Tuesday, August 23, 2005

Reading IS Fundamental

The Second Annual Lexile© National Reading Conference is in the books...no pun intended. I attended, as I did last year, and was once again impressed by what I discovered. Sure, Greg Cizek's presentation about "Testing Myths" was enjoyable and informative. My presentation criticizing NCLB not allowing "off level" reading assessment was novel if not interesting (though it was well attended). Quality Quinn, Lou Fabrizio and Malbert Smith all provided very informative and instructional presentations. All of these were worth the price of admission alone. However, what impressed me the most was the desire of the attendees to read! Teachers were buying books, with their own money, to give to "troubled readers" in their classrooms. Malbert Smith talked about that "parasite" we have in our homes, the television, that robs us of intellect. Reading teachers agreed that the best way to teach reading was to get children to read. Assessment developers understood the needs of the reading specialists! In short, it was utopia. Well, short of utopia, it was very exciting to see people paying attention to reading and reading instruction. I hope you can attend next year, but in the mean time...pay attention to reading.

Thursday, August 04, 2005

Is It Fact or Process?

A friend of mine and I were recently discussing some aspect of mathematics instruction. I wanted to talk about the "number line" and he wanted to talk about "math facts". Perhaps I was being a bit ornery (quite contrary actually), but I looked at him with a blank stare and asked what he meant by "facts." He said, "You know...facts, like two times two is equal to four." Since I started down this path, I continued. So I replied, "Well, actually, two times two is really a concept. The concept of the successive addition of two for a total of two cycles." He became quite agitated and said, "No! It is a fact, you either know it or you don't." That is when I drew a matrix of 1-9 across the top of a piece of paper and 1-9 down the side and showed him how this matrix provided the "facts" he claimed without really "knowing" anything (other than how to draw the matrix). My friend then noticed that I was trying to teach him about process and he was trying to teach me about facts, and that we were getting no where fast. As such, he changed the topic to history, which I am sure he thought was a safe subject. "Math is no different than history," he said. "It's all about knowing the facts and sequencing them correctly." I said, "Really? Then if you list the League of Nations before the United Nations on some timeline you have demonstrated knowledge of history?" My friend was skeptical (and annoyed) and did not answer. I told him that in reality, it might very well be important to understand the impact the League of Nations had on the development of the United Nations if you were going to use history to help understand current events and/or future events.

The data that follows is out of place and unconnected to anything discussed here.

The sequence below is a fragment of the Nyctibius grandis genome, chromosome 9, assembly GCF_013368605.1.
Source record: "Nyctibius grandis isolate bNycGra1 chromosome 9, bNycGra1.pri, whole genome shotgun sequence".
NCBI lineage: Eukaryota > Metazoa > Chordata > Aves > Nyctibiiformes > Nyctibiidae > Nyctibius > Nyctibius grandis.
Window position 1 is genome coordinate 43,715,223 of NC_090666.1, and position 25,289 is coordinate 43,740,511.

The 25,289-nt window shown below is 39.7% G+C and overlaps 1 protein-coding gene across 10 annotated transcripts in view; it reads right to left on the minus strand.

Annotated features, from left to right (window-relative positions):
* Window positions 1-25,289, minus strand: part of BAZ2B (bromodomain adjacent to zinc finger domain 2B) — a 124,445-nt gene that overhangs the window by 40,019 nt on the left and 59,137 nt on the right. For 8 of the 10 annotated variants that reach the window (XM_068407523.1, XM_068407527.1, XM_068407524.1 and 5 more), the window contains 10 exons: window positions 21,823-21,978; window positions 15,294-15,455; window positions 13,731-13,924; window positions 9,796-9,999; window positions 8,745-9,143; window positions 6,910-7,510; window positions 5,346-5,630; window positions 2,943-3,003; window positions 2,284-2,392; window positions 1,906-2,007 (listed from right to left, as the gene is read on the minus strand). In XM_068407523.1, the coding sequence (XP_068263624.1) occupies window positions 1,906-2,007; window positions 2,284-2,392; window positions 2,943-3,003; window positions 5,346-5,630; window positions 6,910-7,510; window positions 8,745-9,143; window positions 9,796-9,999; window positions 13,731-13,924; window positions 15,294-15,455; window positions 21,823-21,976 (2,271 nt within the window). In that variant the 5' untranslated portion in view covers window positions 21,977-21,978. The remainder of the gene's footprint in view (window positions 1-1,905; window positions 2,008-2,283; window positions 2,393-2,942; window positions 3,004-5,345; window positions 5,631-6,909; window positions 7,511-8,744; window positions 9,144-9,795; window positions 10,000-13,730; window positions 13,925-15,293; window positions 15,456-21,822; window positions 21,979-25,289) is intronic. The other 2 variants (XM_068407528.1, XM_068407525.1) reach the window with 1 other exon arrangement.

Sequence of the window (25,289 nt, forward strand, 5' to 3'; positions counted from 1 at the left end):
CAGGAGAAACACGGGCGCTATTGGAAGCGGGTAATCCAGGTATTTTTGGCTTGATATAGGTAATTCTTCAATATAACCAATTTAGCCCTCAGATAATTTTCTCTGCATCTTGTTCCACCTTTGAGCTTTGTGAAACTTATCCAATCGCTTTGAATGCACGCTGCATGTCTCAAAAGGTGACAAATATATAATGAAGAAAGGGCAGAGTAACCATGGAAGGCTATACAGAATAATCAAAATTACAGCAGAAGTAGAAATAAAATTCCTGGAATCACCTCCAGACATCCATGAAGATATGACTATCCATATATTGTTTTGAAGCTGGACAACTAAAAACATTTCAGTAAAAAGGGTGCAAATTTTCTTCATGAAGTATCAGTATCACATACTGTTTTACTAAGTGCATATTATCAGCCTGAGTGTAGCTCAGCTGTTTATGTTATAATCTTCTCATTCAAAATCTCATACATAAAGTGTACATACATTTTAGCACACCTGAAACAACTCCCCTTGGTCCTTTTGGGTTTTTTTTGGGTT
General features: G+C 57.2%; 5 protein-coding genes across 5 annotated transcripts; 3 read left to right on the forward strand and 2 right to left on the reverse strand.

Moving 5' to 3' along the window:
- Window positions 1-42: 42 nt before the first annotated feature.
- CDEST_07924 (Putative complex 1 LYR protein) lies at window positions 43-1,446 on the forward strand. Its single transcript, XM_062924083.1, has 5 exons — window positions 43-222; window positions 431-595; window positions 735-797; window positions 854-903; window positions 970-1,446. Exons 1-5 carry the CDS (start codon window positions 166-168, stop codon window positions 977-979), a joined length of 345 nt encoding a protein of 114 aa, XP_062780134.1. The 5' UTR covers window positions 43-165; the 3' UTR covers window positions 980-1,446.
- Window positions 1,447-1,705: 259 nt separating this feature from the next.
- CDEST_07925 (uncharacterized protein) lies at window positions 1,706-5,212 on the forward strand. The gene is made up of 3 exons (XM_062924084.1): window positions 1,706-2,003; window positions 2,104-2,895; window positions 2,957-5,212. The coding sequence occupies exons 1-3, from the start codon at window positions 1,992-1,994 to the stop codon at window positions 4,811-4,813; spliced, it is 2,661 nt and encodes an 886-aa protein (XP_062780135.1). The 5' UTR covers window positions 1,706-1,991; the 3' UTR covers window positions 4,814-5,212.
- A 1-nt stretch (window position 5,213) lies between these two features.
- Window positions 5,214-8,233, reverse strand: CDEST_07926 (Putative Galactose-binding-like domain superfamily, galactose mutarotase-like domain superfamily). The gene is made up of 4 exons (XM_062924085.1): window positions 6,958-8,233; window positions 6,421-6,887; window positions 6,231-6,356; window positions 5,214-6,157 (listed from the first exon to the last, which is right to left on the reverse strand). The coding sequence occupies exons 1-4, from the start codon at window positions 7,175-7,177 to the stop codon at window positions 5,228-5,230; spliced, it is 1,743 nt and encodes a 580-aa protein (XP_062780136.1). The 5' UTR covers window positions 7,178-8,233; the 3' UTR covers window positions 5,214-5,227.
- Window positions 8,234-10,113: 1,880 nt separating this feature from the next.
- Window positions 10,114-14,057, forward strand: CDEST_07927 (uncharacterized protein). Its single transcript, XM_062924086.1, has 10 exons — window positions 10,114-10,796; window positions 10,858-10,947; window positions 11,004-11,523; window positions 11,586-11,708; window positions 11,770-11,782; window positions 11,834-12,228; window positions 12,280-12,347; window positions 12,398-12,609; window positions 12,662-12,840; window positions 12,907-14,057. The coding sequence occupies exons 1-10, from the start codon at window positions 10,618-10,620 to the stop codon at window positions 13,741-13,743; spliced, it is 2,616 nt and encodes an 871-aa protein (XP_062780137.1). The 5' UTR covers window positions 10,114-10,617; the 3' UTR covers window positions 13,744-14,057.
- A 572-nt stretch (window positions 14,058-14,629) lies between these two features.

At this point we decided to end the conversation before anyone got really mad. In departing, he did take one last shot. He said, "It's just like with testing...all you have to do is figure out if the kids know the facts." And I asked him, "Perhaps, but what process do you want to use? Multiple-choice, short answer, essay...?"

Perhaps the next time I see my friend we will talk religion...it will likely lead to a simpler discussion!